State ownership of airlines may be side effect of coronavirus

Michael O’Leary’s anger over Lufthansa’s €9bn state bailout is understandable

  Lufthansa’s €9bn state bailout   will be the biggest aid deal offered so far by a European government to an airline grounded by pandemic restrictions. Photograph:  Sean Gallup/Getty Images

Lufthansa’s €9bn state bailout will be the biggest aid deal offered so far by a European government to an airline grounded by pandemic restrictions. Photograph: Sean Gallup/Getty Images

 

Coronavirus travel bans might be about to turn European aviation’s clock back almost 30 years, reintroducing state ownership of airlines. Germany’s government this week pledged €9 billion to Deutsche Lufthansa, in return for a 20 per cent stake in the country’s former flag carrier.

If – as seems certain – it goes through, it will be the biggest aid deal offered so far by a European government to an airline grounded by pandemic restrictions. The €9 billion does come with strings attached. The European Commission wants Lufthansa to surrender plum slots at Munich and Frankfurt airports to help level the playing field with rivals.

And the German government, led by chancellor Angela Merkel, says Lufthansa must still “right-size” its operations, a polite way of telling the airline to axe jobs. Nevertheless, these terms are unlikely to placate Ryanair chief executive, Michael O’Leary, who is incandescent at the prospect of his company’s rival getting €9 billion from any government.

By O’Leary’s calculation on Tuesday, Lufthansa and its subsidiaries are seeking aid totalling €11.3 billion from governments in Germany, Switzerland, Belgium and Austria. Last week, he estimated that it could end up with €12.4 billion.

Challenge

Ryanair is not opposed to wage supports, as these are equally available to all carriers. But it argues that the backing offered to Lufthansa and others is illegal, will distort competition and vows to challenge all such deals in the EU’s courts.

It is already appealing tax holidays offered by France and Sweden to airlines registered in those countries.

O’Leary’s anger is understandable. Ryanair ended its financial year on March 31st with €3.8 billion in cash, enough, according to industry analysts, to weather a complete grounding of its fleet for 18 months without borrowing. By contrast, those same analysts calculate that Lufthansa and Air France – which could get up to €10 billion in government backing – would only survive three to six months without state aid.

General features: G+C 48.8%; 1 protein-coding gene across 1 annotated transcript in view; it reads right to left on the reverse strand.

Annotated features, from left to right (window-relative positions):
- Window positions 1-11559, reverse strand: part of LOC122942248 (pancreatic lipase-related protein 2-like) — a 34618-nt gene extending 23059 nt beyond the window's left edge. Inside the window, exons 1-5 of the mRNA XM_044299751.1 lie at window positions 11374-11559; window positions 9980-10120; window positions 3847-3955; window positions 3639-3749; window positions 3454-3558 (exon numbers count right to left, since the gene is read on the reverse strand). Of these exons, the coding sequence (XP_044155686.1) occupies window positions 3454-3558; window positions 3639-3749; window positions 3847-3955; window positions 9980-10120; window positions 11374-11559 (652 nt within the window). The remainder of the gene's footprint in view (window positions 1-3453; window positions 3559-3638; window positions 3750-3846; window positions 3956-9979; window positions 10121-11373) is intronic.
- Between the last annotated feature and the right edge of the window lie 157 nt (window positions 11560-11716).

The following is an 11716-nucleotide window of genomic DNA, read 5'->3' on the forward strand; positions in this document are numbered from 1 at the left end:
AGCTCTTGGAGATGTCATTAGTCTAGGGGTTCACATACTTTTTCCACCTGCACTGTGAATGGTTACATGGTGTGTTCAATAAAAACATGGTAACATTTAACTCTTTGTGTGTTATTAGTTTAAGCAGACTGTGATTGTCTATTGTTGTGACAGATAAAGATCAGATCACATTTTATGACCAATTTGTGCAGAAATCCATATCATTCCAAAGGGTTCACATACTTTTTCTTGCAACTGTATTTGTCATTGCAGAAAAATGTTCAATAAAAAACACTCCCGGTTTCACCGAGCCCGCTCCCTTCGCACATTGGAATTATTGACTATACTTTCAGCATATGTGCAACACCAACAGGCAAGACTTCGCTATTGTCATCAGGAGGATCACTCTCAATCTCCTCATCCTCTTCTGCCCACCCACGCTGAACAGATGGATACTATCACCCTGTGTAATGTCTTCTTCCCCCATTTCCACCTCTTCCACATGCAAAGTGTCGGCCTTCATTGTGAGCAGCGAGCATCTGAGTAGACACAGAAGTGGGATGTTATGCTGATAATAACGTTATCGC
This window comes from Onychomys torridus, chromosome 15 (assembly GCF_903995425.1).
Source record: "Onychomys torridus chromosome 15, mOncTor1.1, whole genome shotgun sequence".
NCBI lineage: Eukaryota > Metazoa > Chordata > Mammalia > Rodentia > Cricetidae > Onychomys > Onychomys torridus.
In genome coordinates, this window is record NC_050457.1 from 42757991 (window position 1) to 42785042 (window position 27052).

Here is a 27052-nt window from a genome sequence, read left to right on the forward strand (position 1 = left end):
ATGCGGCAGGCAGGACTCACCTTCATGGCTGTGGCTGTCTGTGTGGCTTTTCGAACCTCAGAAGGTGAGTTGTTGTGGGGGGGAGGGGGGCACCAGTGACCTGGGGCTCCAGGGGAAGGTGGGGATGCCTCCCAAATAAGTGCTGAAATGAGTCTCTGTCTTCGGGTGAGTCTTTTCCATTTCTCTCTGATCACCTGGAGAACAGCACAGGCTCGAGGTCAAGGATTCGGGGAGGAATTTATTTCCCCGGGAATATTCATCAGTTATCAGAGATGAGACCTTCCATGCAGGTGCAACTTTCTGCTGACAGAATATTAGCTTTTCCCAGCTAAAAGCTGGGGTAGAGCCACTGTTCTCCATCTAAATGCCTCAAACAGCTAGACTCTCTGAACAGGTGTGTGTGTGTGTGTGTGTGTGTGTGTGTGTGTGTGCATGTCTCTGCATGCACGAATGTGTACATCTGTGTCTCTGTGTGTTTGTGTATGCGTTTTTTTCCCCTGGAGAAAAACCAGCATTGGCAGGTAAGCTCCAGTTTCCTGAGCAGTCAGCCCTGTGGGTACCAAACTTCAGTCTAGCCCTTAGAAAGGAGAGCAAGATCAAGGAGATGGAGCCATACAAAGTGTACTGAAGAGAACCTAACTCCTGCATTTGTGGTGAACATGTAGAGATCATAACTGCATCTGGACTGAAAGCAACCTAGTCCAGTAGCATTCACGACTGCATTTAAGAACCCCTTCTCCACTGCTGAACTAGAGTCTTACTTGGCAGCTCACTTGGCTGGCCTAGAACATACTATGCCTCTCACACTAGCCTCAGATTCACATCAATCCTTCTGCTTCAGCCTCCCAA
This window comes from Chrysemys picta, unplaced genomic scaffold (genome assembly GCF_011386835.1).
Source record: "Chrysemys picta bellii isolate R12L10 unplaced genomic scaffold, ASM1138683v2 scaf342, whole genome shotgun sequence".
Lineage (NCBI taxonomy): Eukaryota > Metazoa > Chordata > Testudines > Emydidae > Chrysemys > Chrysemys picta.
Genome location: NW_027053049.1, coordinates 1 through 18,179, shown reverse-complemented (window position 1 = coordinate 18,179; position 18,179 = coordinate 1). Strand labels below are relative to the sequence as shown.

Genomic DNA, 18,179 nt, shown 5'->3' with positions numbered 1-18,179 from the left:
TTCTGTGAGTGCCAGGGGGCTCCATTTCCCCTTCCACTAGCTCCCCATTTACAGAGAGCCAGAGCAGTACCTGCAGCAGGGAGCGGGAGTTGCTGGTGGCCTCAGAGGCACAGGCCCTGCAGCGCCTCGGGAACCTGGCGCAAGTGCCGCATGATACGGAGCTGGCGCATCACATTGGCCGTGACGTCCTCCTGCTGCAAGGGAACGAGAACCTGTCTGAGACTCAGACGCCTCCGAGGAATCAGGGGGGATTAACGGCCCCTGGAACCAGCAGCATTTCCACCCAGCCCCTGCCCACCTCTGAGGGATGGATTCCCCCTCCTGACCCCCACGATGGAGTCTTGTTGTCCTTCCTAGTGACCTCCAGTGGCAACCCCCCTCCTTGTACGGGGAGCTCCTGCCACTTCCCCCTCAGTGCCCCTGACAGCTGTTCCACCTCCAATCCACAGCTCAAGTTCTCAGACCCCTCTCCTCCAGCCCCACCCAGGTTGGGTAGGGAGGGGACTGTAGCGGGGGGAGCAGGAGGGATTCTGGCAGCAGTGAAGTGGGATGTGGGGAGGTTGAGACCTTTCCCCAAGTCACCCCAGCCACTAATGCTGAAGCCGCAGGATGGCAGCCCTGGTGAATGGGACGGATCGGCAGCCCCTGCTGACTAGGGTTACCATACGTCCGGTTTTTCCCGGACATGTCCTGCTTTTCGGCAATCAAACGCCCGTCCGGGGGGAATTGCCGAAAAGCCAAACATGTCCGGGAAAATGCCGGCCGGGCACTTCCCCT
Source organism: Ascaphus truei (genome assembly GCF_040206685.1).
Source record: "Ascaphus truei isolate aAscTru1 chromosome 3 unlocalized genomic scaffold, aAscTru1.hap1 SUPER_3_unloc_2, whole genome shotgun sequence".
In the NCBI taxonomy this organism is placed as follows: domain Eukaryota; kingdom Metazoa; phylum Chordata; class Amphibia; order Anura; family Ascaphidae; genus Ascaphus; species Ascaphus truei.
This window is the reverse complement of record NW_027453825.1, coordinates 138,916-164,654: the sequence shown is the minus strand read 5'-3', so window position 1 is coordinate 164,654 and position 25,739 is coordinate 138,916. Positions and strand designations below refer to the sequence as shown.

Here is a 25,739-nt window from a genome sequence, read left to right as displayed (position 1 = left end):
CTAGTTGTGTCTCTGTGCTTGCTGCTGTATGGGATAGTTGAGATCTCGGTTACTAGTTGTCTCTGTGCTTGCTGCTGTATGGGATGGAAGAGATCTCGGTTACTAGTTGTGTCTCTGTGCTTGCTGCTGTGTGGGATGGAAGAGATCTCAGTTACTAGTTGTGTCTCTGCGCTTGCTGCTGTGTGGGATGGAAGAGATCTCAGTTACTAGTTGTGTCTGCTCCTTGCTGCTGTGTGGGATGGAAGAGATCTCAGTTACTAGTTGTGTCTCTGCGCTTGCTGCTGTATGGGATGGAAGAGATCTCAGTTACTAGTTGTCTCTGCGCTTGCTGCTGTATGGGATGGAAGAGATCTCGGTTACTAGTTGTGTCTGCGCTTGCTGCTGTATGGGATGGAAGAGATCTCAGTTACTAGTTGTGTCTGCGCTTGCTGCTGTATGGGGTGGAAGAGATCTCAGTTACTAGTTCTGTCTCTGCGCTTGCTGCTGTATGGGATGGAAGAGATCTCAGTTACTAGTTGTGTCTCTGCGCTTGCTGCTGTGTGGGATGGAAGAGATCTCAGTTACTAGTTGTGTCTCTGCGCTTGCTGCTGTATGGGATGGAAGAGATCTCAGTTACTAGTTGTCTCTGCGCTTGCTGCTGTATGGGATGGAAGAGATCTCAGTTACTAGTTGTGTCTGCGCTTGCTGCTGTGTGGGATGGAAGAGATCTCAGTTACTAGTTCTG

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So aid penalises carriers such as Ryanair that have run their businesses efficiently while carefully husbanding shareholders’ money.

O’Leary cannot be the only airline boss annoyed by this. Willie Walsh, Irish chief executive of Aer Lingus, British Airways and Iberia owner, International Consolidated Airlines’ Group (AIG), which has €10 billion available to it, and is not receiving aid, must be similarly put out.

EasyJet’s Johan Lundgren should also be peeved. His organisation has about €2 billion in the bank, but is unlikely to get government support.

While neither IAG nor EasyJet are heading to court, they could be cheering on Ryanair’s efforts to overturn these state aid deals. However, the European Commission has already said that it will be flexible on the competition law rules that O’Leary says Germany, France and others are breaking.

Covid-19 restrictions have inflicted huge damage on aviation. In 2019, 3.43 billion passengers passed through Europe’s airports. In April this year, the pandemic cut traffic by 300 million, 9 per cent of the 2019 total. Air travel is key to a single market that stretches from Sweden to Sicily. Tourism is worth €150 billion to the EU.

So, for now, Brussels believes that saving airlines is more important than enforcing competition law.

O’Leary believes state aid could have almost the opposite effect. He fears that Lufthansa, Air France and others will use the cash to sell flights below cost, strengthening their local monopolies by forcing less well-backed rivals off the pitch.

Of course, with or without government-subsidised low fares, a big question for airlines is whether or not they can lure passengers back. Ryanair and IAG have pegged July as a likely restart date, albeit with reduced schedules. Popular tourist destinations, Spain, Italy and Greece, are preparing to lift quarantine rules and open their borders to visitors at the same time.

Without a doubt, plenty of people who have endured tedious months of lockdown are itching to travel, but plenty more could stay home. Anyone particularly vulnerable to coronavirus could be forgiven for giving foreign travel a miss this year. Others may simply decide it’s not worth the risk.

Extra checks

When it comes to travelling itself, passengers face extra checks. The European Union Aviation Safety Agency and the European Centre for Disease Control last week released jointly-recommended measures to allow people to fly again. They include the already well-touted temperature checks at departure airports, observing social distancing wherever possible, wearing face masks on board and providing track and trace details.

These could result in more queues, longer periods spent in airports and general inconvenience that could put yet more people off travel. They could be particularly onerous for anyone trying to bring a young family on holiday, and they will constantly remind passengers that the risk of contracting coronavirus remains. How people adapt remains to be seen.

Given the challenges aviation faces, it remains to be seen just how well it can recover at all. The speed at which it does will be crucial to this country, an island heavily dependent on trade, tourism and mobile investment. An end to air travel as we knew it up to March would set Ireland back far more than a mere three decades.

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